What to Do If Someone Is Blackmailing You for Watching Porn

hand in front of diffuse porn videos

Blackmail scams are becoming a norm for cybercriminals. Depending on how long you’ve had your current email address, you may be receiving more than 5 scam emails every single day. In most cases, these emails are blocked by your email provider’s spam filter. However, blackmail scams are a particularly dangerous and harmful variant of a scam email.

Often time you will receive an email that suggests that a particular group has hacked your computer. These emails tend to claim that they have recorded you through your webcam while using pornographic sites. Considering how wide-spread use of pornography has become online, it’s not hard for them to find victims who may believe this story.

So how can you tell if a blackmailer is legit or just trying to trick you into sending them money? Below are the steps you need to take to protect yourself from illicit blackmail.

How To Spot Fake Blackmail Attempts

When you first get one of these ‘blackmail’ messages, it can be easy to panic. However, there are several signs you should look out for that may indicate whether or not you have anything to worry about.

Does the email mention any details? If the email is boilerplate and contains none of your personal information, then the chances are that the blackmailer has nothing on you. Your name would be one of the easiest things to figure out if a hacker had breached your computer. If they’re not referring to you by name or giving you your approximate location, then they’re probably lying to you.

Do they provide any proof? If someone has compromising footage of you, then at the very least, screenshots should be included in the email. If there are no screenshots or video, then that’s another sign that they’re just trying to make a quick buck.

Has anyone else got this exact email before? There’s a real chance that this exact email you’ve received has been sent to many recipients at the same time. If that’s the case proving it’s fake is as simple as copying a section of the text into Google. If it comes back with a bunch of results of people who’ve got emails with almost the same wording, then you’re probably safe.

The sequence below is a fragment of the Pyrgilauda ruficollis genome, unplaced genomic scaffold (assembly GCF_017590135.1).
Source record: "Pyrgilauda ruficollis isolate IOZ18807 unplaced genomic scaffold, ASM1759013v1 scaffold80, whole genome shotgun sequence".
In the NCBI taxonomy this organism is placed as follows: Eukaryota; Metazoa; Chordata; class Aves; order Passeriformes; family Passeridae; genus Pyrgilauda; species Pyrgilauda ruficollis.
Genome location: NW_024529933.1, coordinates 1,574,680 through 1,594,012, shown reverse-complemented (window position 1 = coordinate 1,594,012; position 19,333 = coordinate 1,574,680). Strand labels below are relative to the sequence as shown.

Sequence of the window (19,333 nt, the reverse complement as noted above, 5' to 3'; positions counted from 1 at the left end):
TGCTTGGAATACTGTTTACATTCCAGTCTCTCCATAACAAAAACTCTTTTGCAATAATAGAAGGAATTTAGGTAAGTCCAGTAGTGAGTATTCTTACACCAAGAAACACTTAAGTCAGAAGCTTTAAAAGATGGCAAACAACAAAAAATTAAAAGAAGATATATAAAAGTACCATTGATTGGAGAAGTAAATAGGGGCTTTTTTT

What to Do If You’re Really Being Blackmailed

If you’ve concluded that a blackmailer is serious, then you need to take immediate action. Do not respond to the email. The first thing you need to do is copy the email address of the sender. A quick Google search should always be your first port of call so that you can attempt to gather information on your potential blackmailer.

Once you’ve gathered information about your blackmailer, you should contact your local authorities to file a police report. Depending on where you live, you may have a specific law enforcement branch that deals with online cases such as these. When filing your report, make sure to include as much information as you can, including your blackmailer’s email address, your own email address, and any other details you may have been able to find.

Important note from Jonas Borchgrevink, Director of Hacked:

Blackmailers and cybercriminals in general are after a quick profit. In most cases, they are not after hurting your reputation. If they understand that they won’t be getting any money from you no matter what they do, they will move on to their next victims. It is so important that you do not send cybercriminals any money, and that you do not communicate with them. Do not add more fuel to the fire. If you have any concerns, feel free to reach out to us at Hacked.

How to Avoid Blackmail Scams

Prevention is the best defense against these sorts of scams. If you’re viewing pornographic sites online, make sure that it is always a trustworthy site with a good reputation. Never click on any suspicious links promising free services that seem too good to be true. If you can, use a VPN service to protect yourself, and always keep webcams covered or disconnected when not in use.

If you’ve found yourself the victim of online blackmail scams, then you can contact us, and we’ll offer you advice on what to do next.

Related articles

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The Worst Cases of Revenge Porn

How to Fight Online Blackmail and Digital Extortion

Featured image by Stenko Vlad from Shutterstock.com.

William Worrall
A gaming and technology writer who has been building computers and tinkering with software since he was a teenager. Previously involved with various prestigious websites, including TechRaptor.net and CCN.COM. Now tutorial creator for Hacked.com.

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